A classification of the questionnaire of reviewers and applicants

Ekonomiczne Problemy Usług, Dec 2013

Agata Kopacz, Marek Kozłowski, Jarosław Protasiewicz, Tomasz Stanisławek

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A classification of the questionnaire of reviewers and applicants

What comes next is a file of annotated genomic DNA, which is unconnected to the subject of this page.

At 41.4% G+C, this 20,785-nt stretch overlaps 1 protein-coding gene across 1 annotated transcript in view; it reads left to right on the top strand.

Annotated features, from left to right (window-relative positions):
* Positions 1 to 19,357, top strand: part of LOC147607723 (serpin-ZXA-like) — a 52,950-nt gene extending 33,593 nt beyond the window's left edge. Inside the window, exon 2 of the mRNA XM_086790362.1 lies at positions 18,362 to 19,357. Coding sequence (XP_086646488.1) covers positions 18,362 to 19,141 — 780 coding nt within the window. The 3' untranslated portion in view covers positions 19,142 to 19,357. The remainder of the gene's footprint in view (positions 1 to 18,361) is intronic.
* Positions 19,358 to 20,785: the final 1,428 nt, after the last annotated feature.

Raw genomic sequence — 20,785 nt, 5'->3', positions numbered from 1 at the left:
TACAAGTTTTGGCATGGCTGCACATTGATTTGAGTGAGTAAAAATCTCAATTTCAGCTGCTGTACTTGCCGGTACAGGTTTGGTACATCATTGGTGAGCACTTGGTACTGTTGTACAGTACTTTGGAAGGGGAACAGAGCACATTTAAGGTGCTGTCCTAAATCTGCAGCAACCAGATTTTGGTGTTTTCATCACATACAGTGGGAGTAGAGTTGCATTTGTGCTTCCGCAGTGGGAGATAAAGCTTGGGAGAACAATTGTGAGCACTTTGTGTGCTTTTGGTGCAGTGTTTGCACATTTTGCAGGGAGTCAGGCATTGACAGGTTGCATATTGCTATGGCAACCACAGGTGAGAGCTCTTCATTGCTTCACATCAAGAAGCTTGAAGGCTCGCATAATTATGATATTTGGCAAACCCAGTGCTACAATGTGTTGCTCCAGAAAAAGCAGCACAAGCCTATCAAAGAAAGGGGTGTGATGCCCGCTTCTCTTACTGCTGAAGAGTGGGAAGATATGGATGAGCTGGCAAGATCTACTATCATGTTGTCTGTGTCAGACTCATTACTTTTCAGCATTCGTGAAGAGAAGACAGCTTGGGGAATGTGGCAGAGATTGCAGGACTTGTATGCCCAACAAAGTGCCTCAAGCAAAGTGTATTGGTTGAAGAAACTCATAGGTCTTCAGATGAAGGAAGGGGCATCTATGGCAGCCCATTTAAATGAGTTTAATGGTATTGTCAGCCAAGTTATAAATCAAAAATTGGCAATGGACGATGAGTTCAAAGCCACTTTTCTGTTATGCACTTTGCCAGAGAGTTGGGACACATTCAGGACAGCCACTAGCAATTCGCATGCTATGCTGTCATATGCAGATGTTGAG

Tomasz Stanis?awek, Jaros?aw Protasiewicz, Marek Koz?owski, Agata Kopacz A?classification of the?questionnaire of reviewers and applicants Ekonomiczne Problemy Us?ug nr - ZESZYTY NAUKOWE UNIWERSYTETU SZCZECI?SKIEGO A questionnaire is a research instrument consisting of a series of questions in order to gather information from respondents. Usually, aquestionnaire consists of a number of questions that the respondent has to answer in a set format. A questionnaire1 can be defined as a series of processes, that extract useful information in order to solve problems, by asking people involved in the problem the same question, collecting data as answers to the questions, and analyzing them. Questionnaires are mainly conducted for statistical analysis of the responses. A form of the questionnaire consists of open-ended and closed-ended questions. A closed-ended question limits respondents with a given number of options from which they must choose to answer the question. The response options for a closed-ended question should be exhaustive and mutually exclusive. An open-ended question asks the respondent to formulate his own answer. 1 H. Inui, M. Murata, K. Uchimoto, H. Isahara, c lassiffication of open-ended questionnaires based on surface information in sentence structure, In Proceedings of the 6th NLPRS2001, pp. 315-322, 2001. This kind of question gives the answering person a scope of information that seems appropriate to them. A respondent?s answer to an open-ended question is afterwards coded into a response scale or multi-label categorized. The open form of the questionnaire consists of one style of responding to the questions. This open form is also called a free descriptive questionnaire, since, in that style, the respondents freely describe answers to the prepared questions. This format has been distinguished from the fixed-alternative, in which answers are of a closed form2. Questionnaire data, that consist only of closed answers is relatively easy to handle, because they are structured. Researchers have proposed many methods for analyzing these kinds of answers, using such multivariate analysis techniques as cluster analysis and correspondence analysis. Questionnaire data that includes open answers is much more difficult to analyze automatically. At first, they are segmented (split into sequences of sentences) and tokenized (sentences are divided into lists of words). Next, texts represented as vectors of tokens are processed by text mining methods such as text-clustering techniques or the self-organizing map technique. The idea here is to view each answer as a vector of words and to use similarity measures to cluster the vectors. Those kind of methods are effective for summarizing answers, but they are inefficient in extracting target characteristics. Other researchers have proposed methods for analyzing open answers on the basis of associations between the words. The approach is based on calculating associations between word pairs based on their co-occurrences in open answers and then visually present the words and associations on a two-dimensional map3. In the paper4 authors are focused on the open questions in the questionnaire and discuss the problems encountered during the analysis of the responses to such questions, from the viewpoint of statistical NLP. Combining statistical analyses and information retrieval techniques in which the context of questionnaires is discussed5. 2 ibidem. 3 K. Yamanishi, H. Li., Mining open answers in questionnaire data, IEEE Intelligent Systems 2002. 4 L. Lebart, A. Salem, L. Berry,e xploring Textual Data, Kluwer Academic Publishers 1998. 5 S. Hirasawa, F. Shih, W. Yang, s tudent questionnaire analyses for class management by text mining both in Japanese and in c hinese, In Proc. 2007 IEEE International Conference on System, Man and Cybernetics 2007. Authors introduce the methods of data mining and text mining (e.g. LSI, EM algorithms) in order to cope with questions answered by a fixed format and those by a free format. Apart from using traditional classifiers, there are also works focused on applying the association rules techniques to analyze questionnaire data6. Based on fuzzy techniques they discover fuzzy association rules from the questionnaire datasets, so that all different data types can be handled in a uniform manner. Answers to open-ended questions often contain valuable information. The main problem associated with the analysis of survey data is that the manual handling is both cumbersome and very costly, especially when it exists in large volume. However, the analysis method for the open-ended answers has not been established well enough, and classification based on the content of the answers often needs manual operations. The costs of such operations are high and the result of human judgment is a lack of objectivity. In general, processing of answers in natural language is difficult because of the enormous variation in linguistic expression. This problem might be solved by applying language processing techniques, such as information extraction or automatic classification. Our aim was to find the best computational approaches, using machine learning methods for the automatic classification of collected open-ended questionnaires, in order to speed up and reduce costs of a questionnaire?s analysis. The presented approach is based on segmentation of open answers into words and conducting an analysis of the word, as well as in phrase levels. We have developed a survey analysis system that works on these principles. The proposed text mining methods provides a new way of analyzing natural-language responses to questionnaires. Using multi-label categorization techniques, we are able to extract semantic information about the open-ended questions, which is complex and multi-dimensional. This paper reports the results of our preliminary experiments, using svm, naive bayes for questionnaire classification. Methods 1.1. Questionnaire of reviewers and applicants Questionnaire foundations. Information Processing Institute supports many processes of grant funding in Poland by providing information systems. The first information system have been developed for science funding streams (OSF) managed by Ministry of Science and Higher Education. It has been launched on-line in 2004, and after this success more science funding processes have been computerized, for instance: Polish-Norwegian Research Fund (PN FBN), Polish-Swiss Research Programme (PSPB), Innovative Economy (PO IG). All of them are managed by Information Processing Institute. These systems usually contain the following modules: tools for on-line proposals preparing; tools for proposals processing used by an agency; a database and algorithms for selecting of reviewers; on-line tool for reviews. Almost 19k reviewers have been asked since July 2011, whether they can prepare reviews using these systems. As a result, 132.5k requests for reviews were sent but 20.5k of them were returned by reviewers. The vast majority of reviews was prepared for grant programs managed by Ministry of Science and Higher Education. The reviewer?s distribution was: 44% professors, 30% associate professors7, 20% assistant professors8 and 7% others. Most of them were employed at universities (67,1%), and 14,2% in research institutes, and 18,7% in other places9. Peer review process assumes that experts assessors are qualified and able to perform reasonable review about any scholarly work and research project, but in fact, the peer review is widely criticized. Neff and Olden10 maintain that this process is open to misuse and influences on the editor and reviewer 7 In Polish: dr hab. 8 In Polish: doktor. 9 Procedures for review and selection of reviewers, ed. J. Protasiewicz, Vol. 1 (in Polish), Information Processing Institute 2012. 10 B.D. Neff, J.D. Olden, is peer review a game of chance?, BioScience 2006, 56 (4), pp. 333-340. integrity. For only 47% of scientists an article published in peer-reviewed journal proves its high quality11. Information obtained from foreign literature and desk research, were the inspiration for conducting an anonymous online survey. The aim of this study was to verify researchers perception of problems with peer review process in Poland. The survey was conducted on a group which included research staff, both reviewers (almost 20%) and applicants (45%). 35% of respondents had experience in both areas. Most respondents were assistants professors (43%), 28% were professors, 24% were associate professors and 5% with unreported degree. Respondents came from different disciplines, such as medicine, biology, economy, chemistry, physics, history, philology or computer science. 95% of the respondents had experience in Ministry of Science and Higher Education grant programs. 18% of scientists took part in the Innovative Economy and 17% in the National Centre for Research and Development programs. Polish-Swiss Research Programme applies 14% of respondents and Polish-Norwegian Research Fund 4%12. a nswer categories and subcategories. The survey contained 14 closed-ended questions about researcher?s perception of the peer review process in Poland, and one open-ended question which was a request for any further comments or suggestions about the experience of the peer review process. The questionnaire was completed by 8190 people, but theopen-ended question was commented out only by 2615 of them (about 32%). According to the OPI experts, 301 answers were incomplete or irrelevant. The analysis of the answers would be time consuming and expensive. Therefore, our aim was to carry out an automatic classification using machine learning methods. The answers have been categorized in five categories of problems which consisted of sixteen subcategories13 (Table 1). 11 N. Macnab, G. Thomas, Quality in research and the significance of community assessment and peer review: education?s idiosyncrasy, International Journal of Research & Method in Education 2007, 30(3), pp. 39-352. 12 Procedures for review and selection? 13 Categories and subcategories were identified by the OPI experts, but mainly by Agata Kopacz. The categories and the subcategories of answers to the open-ended question Problem definition. Lets consider a set of answers to the open-ended question in the questionnaire and denote it as Each answer di , i = 1,2,...n may contain many statements d = [d1, d2 ,..., dn ]T di = [si,1, si,2 ,...si,m ]T (1) (2) and they can refer to various problems mentioned by responders. These problems we defined in Table 1. Let denote a category as ca and corresponding subcategory as scab. An answer di can belong to many categories or subcategories. The task is to build a classifier which will be able to automatically assign categories and subcategories to each answer di . We have divided the set d into the training set d Train and the testing set d Test. The experts have manually prepared the training set in a special way: all answers di in the training set were split into statements si, j and next subcategories sc were assigned to them. One subcategory was assigned to one statement. A statement is treated as a set of sentences or one sentence which should contain a consistent message in the same category. c lassifiers Selected classification algorithms. Among many classification algorithms, there are some especially important, such as Support Vector Machines (SVM) and classifiers based on Bayes theorem: Naive Bayes (NB) and Multinominal Naive Bayes (MNB). Naive Bayesian classifiers are based on two assumptions. Firstly, they consider documents as a bag of words where word position ina document does not affect the result of classification. Secondly, they assume that probability of word?s occurrence in a document di is independent from probability of other word?s occurrences for the given class. Therefore, we can easily calculate conditional probability that a sentence di combined form a bunch of words xi,1, xi,2 ,...xi,k belongs to a class cl ? c . k P(cl | xi,1, xi,2 ,...xi,k ) ? P(cl )? P(xi,k | cl ) k=1 and finally determines to which class belongs the document cwinner = arg max cl P(cl | xi,1, xi,2 ,...xi,k ) (3) (4) Although an assumption of features independence is rather untrue, a Naive Bayes classifier works surprisingly well in practice. In this case a distribution of each feature P(xi,k | cl ) is not defined. If we assume that each feature has multinomial distribution, then we have Multinomial Naive Bayes. This assumption works well, for instance, in case of text classification where can be used in the word counts model. A bayesian classifier is learned from a set d Train and this process involves: extracting vocabulary; computing a prior P(cl ) ; calculating a likelihood P(xi,k | cl ) of belonging each word xi,k to each decision class cl . These values are calculated as ratio between a number of documents or words representing a particular class and a total number of documents or words in class. There is possibility that a particular word in the test set d Test , does not occur in the training set d Train , so its likelihood will be equal to zero. Thus, due to the multiplication of the probabilities, an entire reviewer?s answer will not be properly classified. There are several ways to solve this problem. The most frequent solution is to use Laplace smoothing or determination the likelihood of low value correlated to all other probabilities14. Support Vector Machines was firstly presented in 1995 by Valdimir Vapnik. SVM uses a principle of structural risk minimization. The main idea of algorithm is to find such decision boundary which can separate classes usually a positive one and a negative one. Regarding the classification problem there are distinguished linear and nonlinear cases. The SVM classifiers consider a document or a sentence as a bag of words x similarly to Naive Bayes. In the linear case the classes are separated by a hyperplane: w * x ? b = 0 (5) where the weights w are selected during teaching process using the train set d Train and quadratic programming. Nonlinear cases are solved by using soft margin methods which allows some errors or by using a kernel function such as multinomial, gaussian or hyperbolic tangent15. m ulti-class and multi-label classification. Typically a bayesian classifier assigns only one class with the highest probability while testing a particular answer (eq. 4). But as we mentioned previously, an answer di , i = 1,2,...n to an open-ended question can belong to many subcategories, which we denote as the classes cl , l = 1,...l . Therefore, this case contains either multi-class and multi-label problems, because the data set contains many classes (categories and subcategories - see Table 1). and the answers are assigned to many classes (labels). We can solve this issue in two ways. The first approach assumes that it is possible to use only one classifier in the manner of multi-label classification. The classifier e.g. Multinomial Naive Bayes produces as an output a vector of probabilities - one value for each class (eq. 3). The classes with the highest 14 D. Fragoudis, D. Meretakis, S. Likothanassis, b est terms: a n efficient feature-selection algorithm for text categorization, Knowledge and Information Systems 2005, 8 (1), pp. 16-33; T. Hastie, R. Tibshirani, J. Friedman, The e lements of s tatistical l earning, Springer, New York 2009; Z. Hoare, l andscapes of naive bayes classifiers, Pattern Analysis and Application 2008, 11 (1), pp. 59-72. 15 B. Liu, w eb Data Mining: e xploring h yperlinks, c ontents and u sage Data, Springer, New York, 2010; W. Noble, w hat is a support vector machine?, ?Nature Biotechnology? 2006, No. 24, pp. 1565-1567; C. Silva, B. Ribeiro, o n text-based mining with active learning and background knowledge using svm, Journal of Soft Computing - A Fusion of Foundations, Methodologies and Applications 2007, 11( 6 ), pp. 519-530. probability are taken as an outcome, but someone must decide how many classes should be taken into account. The second approach is using the procedure called one vs others. This procedure implies the use l - 1 classifiers to solve the multi-class problem. Each classifier e.g Multinomial Naive Bayes is trained in a binary manner to recognize one class and all others. In classification stage all classifiers verify a new example and finally many classes can be assigned to it. There can be a situation when all classifiers choose class ?others? and the tested example will be unclassified, or on the other hand too many classes will be assigned. In order to avoid the over classification someone has to experimentally choose a probability threshold of belonging to the class16. m odel improvements. Before classification, the texts are pre-processed what involves: lemmatization, removing stopwords, determination the validity of the words, using TF-IDF (term frequency - inverse document frequency). The classifiers are trained using TF-IDF values of words from pre-processed sentences. We call it a basic form of our classification model. It is easy to notice that the quality of classifiers depends on the quality of texts pre-processing. We propose three improvements of the basic classification model. Firstly, the answers to open-ended question contain many misspellings what can interfere the lemmatization process. They can be corrected by an electronic vocabulary set. In case of the questionnaire it could be the Polish dictionary, for instance http://www.sjp.pl. Secondly, we deal with the texts in Polish, and we know that the Polish language has different grammar than English, so it needs special algorithms in order to properly extract keywords. We have developed the algorithm - Polish Keyword Extractor17, which is based on Rapid Automatic Keyword Extraction (RAKE) and KEA. Finally, we should note that effectiveness of classification models depend on the quality of a training set and especially often on its size. The experts have agreed that the answers containing up to 220 words (about one or two sentences) should be classified in only one subcategory. Svm classifier parameter optimization. The parameters choice for SVM classifier is a nontrivial and laborious task, because there is no automatic and deterministic method which would allow selection of the best parameters to a specific issue. It is a nonlinear problem, and additionally involves many computations in case of classification of the questionnaire. Therefore, we propose applying a differential evolution (DE) algorithm18 to optimize the parameters of SVM classifier. DE as a one of the evolutionary algorithms uses a population containing the vectors, which represent potential solutions. Finding the best vector means finding the best classifier parameters. It involves the following steps: initialization - a population of vectors is randomly created while keeping constraints for each parameter; mutation - for each vector is created a mutated vector, assuming that they differ from each other; recombination - a new vector is created in order to increase diversity of the population, provided that at least one parameter is derived from a mutated vector; selection - a vector formed during recombination is tested by an objective function, and the better one (new or old) is added to the new population. The algorithm stops when achieves fixed number of generations and the best matched vector is returned as an outcome. 2.1. c lassification and assessment To analyse open-ended questions using supervised methods we need to build a training set at first. Therefore, we divide our evaluation process into two stages (Preliminary model selection and Final classification procedure). In the first stage we build training set and provide classifier models which best match this problem. In the second one, we classify all open-ended questions by the classifier models selected in the first stage. Preliminary model selection. We propose a preliminary classification stage in order to select the appropriate models and pre-processing procedures. This stage involves four experiments - we denote them as experiment 1, 2, 3, 4 in the section Results. Each experiment contains the following steps: 18 R. Storn, K. Price, Differential evolution - a simple and efficient heuristic for global optimization over continuous spaces, Journal of Global Optimization 1997, 11, pp. 341-359. 1. The experts create an initial training set DTrain with the same size (a number of answers di ) for each subcategory scl. 2. Various classification models are tested using cross-validation procedure and the best classification model is chosen for further experiments. 3. Classification of the answers which have not been yet assigned to subcategory (usually 100 answers) using the model selected in the previous step. 4. The experts verify the experiment outcomes. 5. Based on classification errors the classification models are adjusted. 6. The training set d Train is increased by classified answers (label assigned by experts), and a new experiment starts from point 2. The training set sizes for consecutive experiments were as follows: 14 for experiment 1, 24 for experiment 2, 34 for experiment 3, 43 for experiment 4. Using the above algorithm we have tested two approaches to classification problem: using one classifier in comparison to using many classifiers; model improvements, which were discussed above. There are experiments 1-4 for which details can be found in the section r esults. f inal classification procedure. After selection of an adequate classification model, we conduct classification experiments of all answers to the open-ended question by repeating the following steps: 1. A classification program randomly selects 100 new answers from di, which have been unclassified yet. 2. The best classifier among tested in the previous experiment iteration classifies the answers. 3. The experts (people) verify the classification results. 4. All classifier types carry out experiments and the best one is chosen according to the selection criteria. 5. The classification program adds the verified answers by experts to the train set, and the next iteration is performed starting from point 1. Using the above algorithm we perform the final classification and also optimize the SVM classifier parameters. There are experiments 5-17, which details can be found in the section r esults. Assessment measures. Classifiers need to be assessed on the basis of their outcomes. There are several measures that would be useful, but we should be aware of their meaning and use only the most suitable for our single label and multi-label problem. Really simple and useful are measures based on comparison of a real subcategory and classifier decisions - as a result, the following values are received: true positive (TP), false positive (FP), false negative (FN) and true negative (TN). A combination of these values gives three measures: ? precision Pr ec ? recall, called also sensitivitTyPFP TP PRreecc TPTPFP TPTPFN Pr ec Re c TP TPTPFP TP FN Re c Pr eTcP* Re c ? F-measure (or F-scFore)2, wThPichFRiNsehcarmonic mean of precision and recall Pr ec F 2 Pr ec * Re c Pr ec Re c F 2 Pr ec * Re c (8) Pr ec Re c The evaluation of the multi-label data is difficult because it can be partially correct, we use Exact Match Ratio (EM)19. This measure indicates the percentage of examples that have all their labels correctly classified. Exact Match, EM (D) 1 k k i 1 I (csi li ) where, k is test example, I is the indicator function, li is a label subcategory vector of the i-th example, sci is predicted subcategory vector. Another important issue is measuring of multi-label data, that can be represent (just like a single label data) by number of examples (n) and the number of subcategories (cs). We select three measures specific to the multi-label 19 M.S. Sorower, a l iterature s urvey on algorithms for Multi-label l earning, 2010. LCARD (D) N li problem, introduced in20. Label Cardinality (cl ard ) is standard measure, that simply take the average number of labels associated witch each example: N LC ARD (D) LC ARD (D) li N lii1 i 1 N N (10) where li is a number of subcategories in i-th example. The second one is a Label Density (ld ens ), relates to (cl ard ) and includes the size of the label space. These measure gives good idea how frequently label occurs: LDENS (D)1 L1 LC ARD (D) (11) LDENS (D) LC ARD (D) L Very often we use average values counted from many experiments. Therefore, measures presented above are denoted with prefix Avg in the section r esults. Results Model selection. Initial experiments focused on assessing two classification models. We have tested MNB single multi-label classifier in comparison to using many classifiers by the procedure one vs others. In four experiments (we denote them as 1-4) 994 answers (36,1% of all answers) were classified using preliminary model selection procedure (see section Classification and assessment). Basing on the results which are presented in Table 2 we can conclude that the individual MNB classifier gives better or similar results as the procedure one vs others. Moreover this classification model is also less complicated and easier to implement. 20 G. Tsoumakas, I. Katakis, op. cit. Comparison standard MNB classier with One vs others MNB classier After selecting the classification model we have tested three improvements of the basic classification model: misspelling correction using Polish dictionary (SJP); finding the most important words using Polish Keyword Extractor (PKE); enlarging data set (see section c lassifiers. Model improvements). In the experiments involving model improvements we used the same data set as in the previous experiments therefore we denote them also as 1-4. The results presented in the Table 3 indicate that models containing improvements could be more efficient than basic Multinomial Naive Bayes classifier. Especially spelling correction using Polish language dictionary and large data set significantly improve the quality of classification. F ,72 ,45 - ,9 ,7 2 9 4 - 23 ,9 - 93 ,774 3 4 3 4 3 t ce 0 ,1 27 ,81 - ,16 ,60 - ,51 ,19 en R 3 46 - ,3 4 2 4 3 4 m i re ec ,1 8 14 ,97 - 15 ,36 xp rP 84 43 - 15 ,41 - ,4 3 4 e 2 2 12 ,73 - 5 ,1 EM 25 ,1 - 52 ,0 - , 2 2 2 2 2 1 2 t3 ec ,91 ,7 ,9 2 ,2 6 ,9 4 ,4 ,1 ,19 ,77 en R 2 54 45 3 74 5 03 4 55 33 4 5 s t m eenm ierxp recP ,495 ,845 ,045 ,951 ,845 ,049 ,851 ,467 ,409 ,634 ,527 ,422 v e o r p m i l e d o m i r e p x e n m ithw te2n ecR ,404 ,449 ,468 ,353 ,397 ,423 ,295 ,353 ,372 ,468 ,519 ,532 m 4 i t-s1 rexp rceP ,855 ,115 ,384 ,784 ,654 ,444 ,704 ,204 ,483 ,826 ,195 ,655 n e e o i t iifac te1n ecR ,383 ,654 ,515 ,492 ,214 ,475 ,492 ,724 05 ,833 ,445 ,746 s m s i laC erxp recP ,114 ,772 ,702 ,753 ,142 ,082 ,573 ,592 ,022 ,464 ,043 ,052 e 7 ,7 ,4 8 0 ,93 0 0 M ,5 0 0 8 0 0 52 ,1 E 3 2 3 ten re ss g b la is mc s u f An o e o ee e o ee e o ee e o e e on tw trh o tw trh o tw trh o tw trh n n n f inal classification. According to above findings, for final classification we decided to use the MNB classifier but enriched by Polish language dictionary and larger data set (we call them MNB classifier with improvements). Moreover, in the new experiments we have evaluated questionnaires using SVM classifier with default parameters and also parameters selected manually in an intuitive way. Before proceeding to the final classification, the experts have improved the training set. They examined the shortest texts that may adversely affect the quality of the classifier result by adding more relevant data from original reviewer?s response. We carried out five experiments (we denote them as 5-9) by classifying in each one 100 new answers. The results presented in the Table 4 shows the best results are achieved when the classifier assigns two classes like in the case of experiments 1-4. In all cases the average recall and precision are between 49-52%, the F-score is about 50%. The average exactly match (AvgEM) is better when classifier returns only one class and is 29,08% for SVM with gaussian kernel. There is a small difference between performance of SVM and MNB classifier in this case. Classification experiments 5-9 MNB classifier with improvemnts SVM classifier (Polynomial kernel, eksponent = 1; C = 1;) SVM classifier (RBF kernel, gamma = 0.01; C = 21) One vs others MNB classifier (threshold - 0,9) Source: own. Assignet number of class one two one two one two AvgEM AvgPrec AvgRec After analysing the results of experiments 5-9 the experts decided to join two subcategories (disclosure and anonymity) into one because these subcategories were difficult to differentiate. Moreover, they suggested to increase number of answers in one experiment to 150 in order to obtain a more representative sample of data. Therefore, the next eight experiments (we denote them as 10-17) we carried out by classifying 150 new answers in each one. The other parameters were the same like in the previous experiments. The results are presented in the Table 5. There is no significant improvements but on the other hand SVM classifier with parameters selected manually achieved slightly better results. When we used SVM algorithm we achieved F-score about 1-1,5 percentage points better than MNB classifier and 6,82 percentage points better than model one vs others using MNB classifier. MNB classifier SVM classifier (Polynomial kernel, eksponent = 1; C = 1) SVM classifier (RBF kernel, gamma = 0.01; C = 21) One vs others MNB classifier (threshold - 0,9) Source: own. Classification experiments 10-17 Assignet number of class one two one two one two AvgEM AvgPrec AvgRec o ptimization of Svm parameters. In the previous experiments we have used default parameters or manually selected for the SVM classifier. We believe that it is possible to find optimal parameters, which can improve classification quality, and it can be done by using differential evolution (DE) algorithm (see section c lassifiers. s VM classifier parameter optimization). In order to find theoptimal parameters for SVM classifier we used again data from experiments 10-17. The half of experiments was carried out using thetraining set, and the half using the test set. The cost function can be presented as: cost function 100 (12) st function w10he0re Favg10 13 is an average F-score from experiments 10-13. Given the fact, there was a huge number of iterations of training set?s evaluations we decided to set small population size equal to 20 andmaximum iteration equal to 100. Other parameters ofthe DE algorithm were chosen intuitively: standard deviation (0.1), scale factor (0.9) and recombination probability (0.9). Vectors created from SVM parameters were the input data for DE algorithm. Before evaluation, it was necessary to set minimum and maximum values for all included parameters. Experiments involved comparing optimization on polynomial and RBF kernel (The best results shown on Table 6) to the primary performance. Optimization SVM parameters one two one two one two one two 26,92 20,98 28,39 22,09 27,48 20,24 29,13 21,92 73,1 59,44 74,38 59,49 73,66 59,63 77,7 62,21 Dataset statistics. Increasing popularity of multi-label classification in academic literature causes the emergence of publicly available dataset21. In order to facilitate further analysis and evaluation of this dataset we present all multi-label specific measurements that were described in Section 2.1 (Table 7). Equally important in multi-label classification is knowing the label set frequencies (Figure 1). Source: own. Fig. 1. The label distributions of dataset Source: own. 21 Our dataset can be available via email: . Discussion We have evaluated several machine learning methods to carry out an automatic classification of open-ended questions. There were presented the multi-label classifiers, which are responsible for labelling open-ended questions. In the classification experiments, we used the MNB and SVM methods and obtained the average precision of about 77% and the average recall of about 55%. At first we have tested MNB a single multi-label classifier in comparison to procedure one vs others. We concluded that the individual MNB classifier gives better or similar results as the procedure one vs others and it is less complicated. Surprisingly, one vs others model has slightly higher recall than standard classifier with assigned only one class. The experiments involving model improvements (Polish language dictionary and larger data set) achieved better results than basic Multinomial Naive Bayes classifier. In the other hand, model that using Polish Keyword Extractor algorithm is much worse in comparison to all others. The reported factors shows clear improvement after we aggregate two most likely subcategories (experts decided to aggregate two subcategories: disclosure and anonymity into one because they were often mistaken). Compared to the previous experiments in Table 4 , F-score increased by 6%. In order to find the best parameters in SVM classifier we used Differential Evaluation algorithm. After closer look at the Table 6, we noticed that there is no such a big difference between results achieved by SVM classifier with parameters selected manually and parameters selected by evaluation on DE algorithm (about 0,5% on AvgEM and AvgF). However, SVM classifier with default settings reaches much worse results than the two previously mentioned. This means that it is important to look for optimal parameters for SVM classifier and not necessarily use for that optimization methods like evolutionary algorithms. Conclusion The on-going studies on the automatic classification of open-ended texts are still in an early stage. But the desire to use the classification or analysis method of response texts of open-ended questionnaires is increasing. In this research, we conducted automatic classification of texts of an open-ended questionnaire. The results show that our best classification model (SVM classifier with parameters selected by DE algorithm) works well for multi-criteria classification and can produce questionnaire categories similar to those produced by humans. While questionnaires are inexpensive, quick, and easy to analyze, often the questionnaire produce many problems (which influenced the achieved results by automatic classifiers). The people conducting the research may never know if the respondent understood the question that was asked. Specificity of questions causes that, the information gained can be minimal. Questionnaires conducted by mail or online produce very low return rates (only 32% of our respondents answered open-ended questions). The other problem associated with return rates is that often people that who return the questionnaire are those that have a really positive or a really negative viewpoint and want their opinion to be heard. People that are most likely to be unbiased typically don?t respond because it is not worth their time. Using machine learning algorithms speeded up process of questionnaires analysis. On the other hand the experts were still needed for models improvement and tuning. In future work, we plan to proceed with theanalysis of characteristic expressions in texts of open-ended questionnaires based on these experimental results, and investigate other multi-label classification methods which can be applied to open-ended questions. The most critical problem is the estimation of number of classes (labels), which we will try to resolve by using prediction methods. Acknowledgements The authors would like to thank the consultant in the field of the classification theory Prof. Witold Pedrycz, and also Anna Plewa, S?awomir Dadas and Kinga Skolimowska for grammatical correction of the article. r eferences KLASYf IKACJA ANKIET RECENZENT? W I APLIKANT? W Streszczenie Artyku? opisuje metody wieloetykietowej klasyfikacji tekst?w z pytania otwartego ankiety przy wykorzystaniu technik uczenia maszynowego. Ma to na celu zwi?kszenie szybko?ci oraz redukcj? koszt?w analizy otwartego pytania w ankiecie. Na pocz?tku zosta?y opisane r??ne modele klasyfikator?w wieloetykietowych, za pomoc? kt?rych przyporz?dkowuje si? kategori? do tekst?w. W do?wiadczeniach wykorzystywane zosta?y klasyfikatory jednoetykietowe: Wielomianowy Naiwny Bayes (MNB) oraz Maszyna Wektor?w No?nych (SVM). Za ich pomoc? uzyskali?my ?redni? precyzj? na poziomie 77% oraz ?redni? dok?adno?? na poziomie 55%. Eksperymenty uwzgl?dnia?y wiele usprawnie? (wielko?? zbioru ucz?cego, korekt? s?ownictwa, optymalizacj? parametr?w klasyfikatora SVM przy u?yciu metod ewolucyjnych...), dzi?ki kt?rym zwi?kszyli?my skuteczno?? klasyfikacji w por?wnaniu do pierwotnego modelu. Zaproponowana metoda zosta?a u?yta do automatycznego przyporz?dkowania kategorii do tekst?w z otwartego pytania w ankiecie. 6 Y. Chen , C. Weng , Mining fuzzy association rules from questionnaire data , Knowledge-Based Systems Journal 2009 . 16 G. Tsoumakas , I. 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Agata Kopacz, Marek Kozłowski, Jarosław Protasiewicz, Tomasz Stanisławek. A classification of the questionnaire of reviewers and applicants, Ekonomiczne Problemy Usług, 2013, 321-343,